Step 3. Parameterisation

Up to this point of the pipeline, a sentence is still represented as a string diagram, independent of any low-level decisions such as tensor dimensions or specific quantum gate choices. This abstract form can be turned into a concrete quantum circuit or tensor network by applying ansätze. An ansatz can be seen as a map that determines choices such as the number of qubits that every wire of the string diagram is associated with and the concrete parameterised quantum states that correspond to each word. In lambeq, ansätze can be added by extending one of the classes TensorAnsatz or CircuitAnsatz depending on the type of the experiment.

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Quantum case

For the quantum case, the library comes equipped with the following ansätze:

Ansatz

Description

IQPAnsatz

Instantaneous Quantum Polynomial ansatz. An IQP ansatz interleaves layers of Hadamard gates with diagonal unitaries. This class uses n_layers-1 adjacent CRz gates to implement each diagonal unitary (see [Hea2019])

Sim14Ansatz

A modification of Circuit 14 from [SJA2019]. Replaces circuit-block construction with two rings of CRx gates, in opposite orientation.

Sim15Ansatz

A modification of Circuit 15 from [SJA2019]. Replaces circuit-block construction with two rings of CNOT gates, in opposite orientation.

StronglyEntanglingAnsatz

Ansatz using three single qubit rotations (RzRyRz) followed by a ladder of CNOT gates with different ranges per layer. Adapted from the PennyLane implementation of StronglyEntanglingLayers.

In the example below we will use the class IQPAnsatz, which turns the string diagram into a standard IQP circuit.

[1]:
from lambeq import BobcatParser

sentence = 'John walks in the park'

# Get a string diagram
parser = BobcatParser(verbose='text')
diagram = parser.sentence2diagram(sentence)

In order to create an IQPAnsatz instance, we need to define the number of qubits for all atomic types that occur in the diagram – in this case, for the noun type and the sentence type. The following code produces a circuit by assigning 1 qubit to the noun type and 1 qubit to the sentence type. Further, the number of IQP layers (n_layers) is set to 2.

[2]:
from lambeq import AtomicType, IQPAnsatz

# Define atomic types
N = AtomicType.NOUN
S = AtomicType.SENTENCE

# Convert string diagram to quantum circuit
ansatz = IQPAnsatz({N: 1, S: 1}, n_layers=2)
circuit = ansatz(diagram)
circuit.draw(figsize=(15,10))
../_images/tutorials_parameterise_7_0.png

This produces a quantum circuit in lambeq.backend.quantum.Diagram form.

Note

Lambeq also includes other circuit ansätze. See CircuitAnsatz for further reference.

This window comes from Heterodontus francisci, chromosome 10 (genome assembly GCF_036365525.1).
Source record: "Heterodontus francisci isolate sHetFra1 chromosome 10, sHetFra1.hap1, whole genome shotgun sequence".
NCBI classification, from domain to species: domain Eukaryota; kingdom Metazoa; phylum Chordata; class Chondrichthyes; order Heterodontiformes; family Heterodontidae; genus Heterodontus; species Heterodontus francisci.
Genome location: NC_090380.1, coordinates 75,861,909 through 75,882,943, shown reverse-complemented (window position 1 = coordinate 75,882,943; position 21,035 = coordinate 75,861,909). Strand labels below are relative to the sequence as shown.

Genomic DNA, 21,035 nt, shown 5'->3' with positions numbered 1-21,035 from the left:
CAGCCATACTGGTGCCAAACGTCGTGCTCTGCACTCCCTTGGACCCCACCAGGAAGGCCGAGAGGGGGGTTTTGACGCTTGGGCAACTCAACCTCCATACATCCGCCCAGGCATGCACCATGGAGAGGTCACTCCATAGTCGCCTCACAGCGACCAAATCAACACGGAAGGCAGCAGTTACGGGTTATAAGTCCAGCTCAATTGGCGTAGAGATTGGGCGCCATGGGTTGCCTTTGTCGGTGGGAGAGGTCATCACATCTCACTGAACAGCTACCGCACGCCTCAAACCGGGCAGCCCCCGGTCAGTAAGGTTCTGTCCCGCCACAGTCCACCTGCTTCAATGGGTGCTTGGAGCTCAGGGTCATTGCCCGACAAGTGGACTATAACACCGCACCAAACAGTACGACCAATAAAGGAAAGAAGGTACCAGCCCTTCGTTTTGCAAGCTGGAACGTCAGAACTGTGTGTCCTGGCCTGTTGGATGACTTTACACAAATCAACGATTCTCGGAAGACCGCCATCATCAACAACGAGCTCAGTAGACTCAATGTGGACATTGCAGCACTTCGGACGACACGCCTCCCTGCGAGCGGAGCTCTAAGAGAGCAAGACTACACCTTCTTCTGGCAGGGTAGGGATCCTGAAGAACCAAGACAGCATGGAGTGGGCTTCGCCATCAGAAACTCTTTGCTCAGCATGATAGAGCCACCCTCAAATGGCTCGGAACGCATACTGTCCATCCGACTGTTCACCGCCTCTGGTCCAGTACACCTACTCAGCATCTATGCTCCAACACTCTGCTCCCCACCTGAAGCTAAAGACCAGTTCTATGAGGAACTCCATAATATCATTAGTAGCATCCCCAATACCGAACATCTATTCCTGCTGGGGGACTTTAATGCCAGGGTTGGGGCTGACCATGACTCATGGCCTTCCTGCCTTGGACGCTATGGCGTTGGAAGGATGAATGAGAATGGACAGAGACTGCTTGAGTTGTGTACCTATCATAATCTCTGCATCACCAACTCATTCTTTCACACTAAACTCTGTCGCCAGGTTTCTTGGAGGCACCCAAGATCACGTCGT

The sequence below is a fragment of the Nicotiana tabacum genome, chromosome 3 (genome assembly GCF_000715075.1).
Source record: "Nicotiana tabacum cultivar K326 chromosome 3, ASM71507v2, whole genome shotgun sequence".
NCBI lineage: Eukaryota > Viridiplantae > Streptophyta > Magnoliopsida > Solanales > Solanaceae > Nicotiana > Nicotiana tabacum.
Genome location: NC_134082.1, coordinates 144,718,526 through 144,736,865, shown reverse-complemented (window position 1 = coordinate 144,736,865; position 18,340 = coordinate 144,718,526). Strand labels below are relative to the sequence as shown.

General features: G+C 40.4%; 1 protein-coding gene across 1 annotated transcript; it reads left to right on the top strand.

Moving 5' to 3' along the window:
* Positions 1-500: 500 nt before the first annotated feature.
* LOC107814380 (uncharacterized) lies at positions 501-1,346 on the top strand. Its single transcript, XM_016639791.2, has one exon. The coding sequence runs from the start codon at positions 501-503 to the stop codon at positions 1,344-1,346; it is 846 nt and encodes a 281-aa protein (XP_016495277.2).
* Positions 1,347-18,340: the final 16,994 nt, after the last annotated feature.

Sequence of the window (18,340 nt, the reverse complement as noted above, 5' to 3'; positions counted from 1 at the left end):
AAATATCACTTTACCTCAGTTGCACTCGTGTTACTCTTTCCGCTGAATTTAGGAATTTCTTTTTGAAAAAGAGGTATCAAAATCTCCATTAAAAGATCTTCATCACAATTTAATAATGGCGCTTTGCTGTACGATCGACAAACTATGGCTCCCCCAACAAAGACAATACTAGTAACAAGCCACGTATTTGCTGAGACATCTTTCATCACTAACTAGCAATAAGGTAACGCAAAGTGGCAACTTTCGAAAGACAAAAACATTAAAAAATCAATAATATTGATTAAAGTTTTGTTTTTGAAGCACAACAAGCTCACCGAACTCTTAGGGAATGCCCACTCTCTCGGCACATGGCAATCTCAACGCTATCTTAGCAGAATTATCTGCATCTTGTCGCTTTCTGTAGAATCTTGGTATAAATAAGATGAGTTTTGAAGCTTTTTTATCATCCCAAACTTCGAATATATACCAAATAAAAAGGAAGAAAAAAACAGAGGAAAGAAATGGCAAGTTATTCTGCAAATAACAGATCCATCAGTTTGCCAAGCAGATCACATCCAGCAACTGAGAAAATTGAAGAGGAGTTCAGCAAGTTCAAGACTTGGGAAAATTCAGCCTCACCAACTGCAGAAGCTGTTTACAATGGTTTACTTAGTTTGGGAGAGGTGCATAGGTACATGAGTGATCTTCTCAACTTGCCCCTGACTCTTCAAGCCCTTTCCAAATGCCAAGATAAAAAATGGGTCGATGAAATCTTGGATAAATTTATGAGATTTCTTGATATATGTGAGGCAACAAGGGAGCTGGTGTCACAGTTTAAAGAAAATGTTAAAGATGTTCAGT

Conversion to pytket format is very simple:

[3]:
from pytket.circuit.display import render_circuit_jupyter

tket_circuit = circuit.to_tk()

render_circuit_jupyter(tket_circuit)

Exporting to pytket format provides additional functionality and allows interoperability. For example, obtaining a Qiskit circuit is trivial:

[4]:
from pytket.extensions.qiskit import tk_to_qiskit

qiskit_circuit = tk_to_qiskit(tket_circuit)

Note

To use tk_to_qiskit, first install the pytket-qiskit extension by running pip install pytket-qiskit. For more information see the pytket documentation.

Classical case

In the case of a classical experiment, instantiating one of the tensor ansätze requires the user to assign dimensions to each one of the atomic types occurring in the diagram. In the following code, we parameterise a TensorAnsatz instance with \(d_n=4\) for the base dimension of the noun space, and \(d_s=2\) as the dimension of the sentence space:

[5]:
from lambeq import TensorAnsatz
from lambeq.backend.tensor import Dim

tensor_ansatz = TensorAnsatz({N: Dim(4), S: Dim(2)})
tensor_diagram = tensor_ansatz(diagram)

tensor_diagram.draw(figsize=(10,4), fontsize=13)
../_images/tutorials_parameterise_15_0.png

Note that the wires of the diagram are now annotated with the dimensions corresponding to each type, indicating that the result is a concrete tensor network.

Matrix product states

In classical experiments of this kind, the tensors associated with certain words, such as conjunctions, can become extremely large. In some cases, the order of these tensors can be 12 or even higher (\(d^{12}\) elements, where \(d\) is the base dimension), which makes efficient execution of the experiment impossible. In order to address this problem, lambeq includes ansätze for converting tensors into various forms of matrix product states (MPSs).

The following code applies the SpiderAnsatz, which splits tensors with order greater than 2 to sequences of order-2 tensors (i.e. matrices), connected with spiders.

[6]:
from lambeq import SpiderAnsatz
from lambeq.backend.tensor import Dim

spider_ansatz = SpiderAnsatz({N: Dim(4), S: Dim(2)})
spider_diagram = spider_ansatz(diagram)
spider_diagram.draw(figsize=(13,6), fontsize=13)
../_images/tutorials_parameterise_19_0.png

Note that the preposition “in” is now represented by a matrix product state of 4 linked matrices, which is a very substantial reduction in the space required to store the tensors.

Another option is the MPSAnsatz class, which converts large tensors to sequences of order-3 tensors connected with cups. In this setting, the user needs to also define the bond dimension, that is, the dimensionality of the wire that connects the tensors together.

[7]:
from lambeq import MPSAnsatz
from lambeq.backend.tensor import Dim

mps_ansatz = MPSAnsatz({N: Dim(4), S: Dim(2)}, bond_dim=3)
mps_diagram = mps_ansatz(diagram)
mps_diagram.draw(figsize=(13,7), fontsize=13)
../_images/tutorials_parameterise_21_0.png

See also: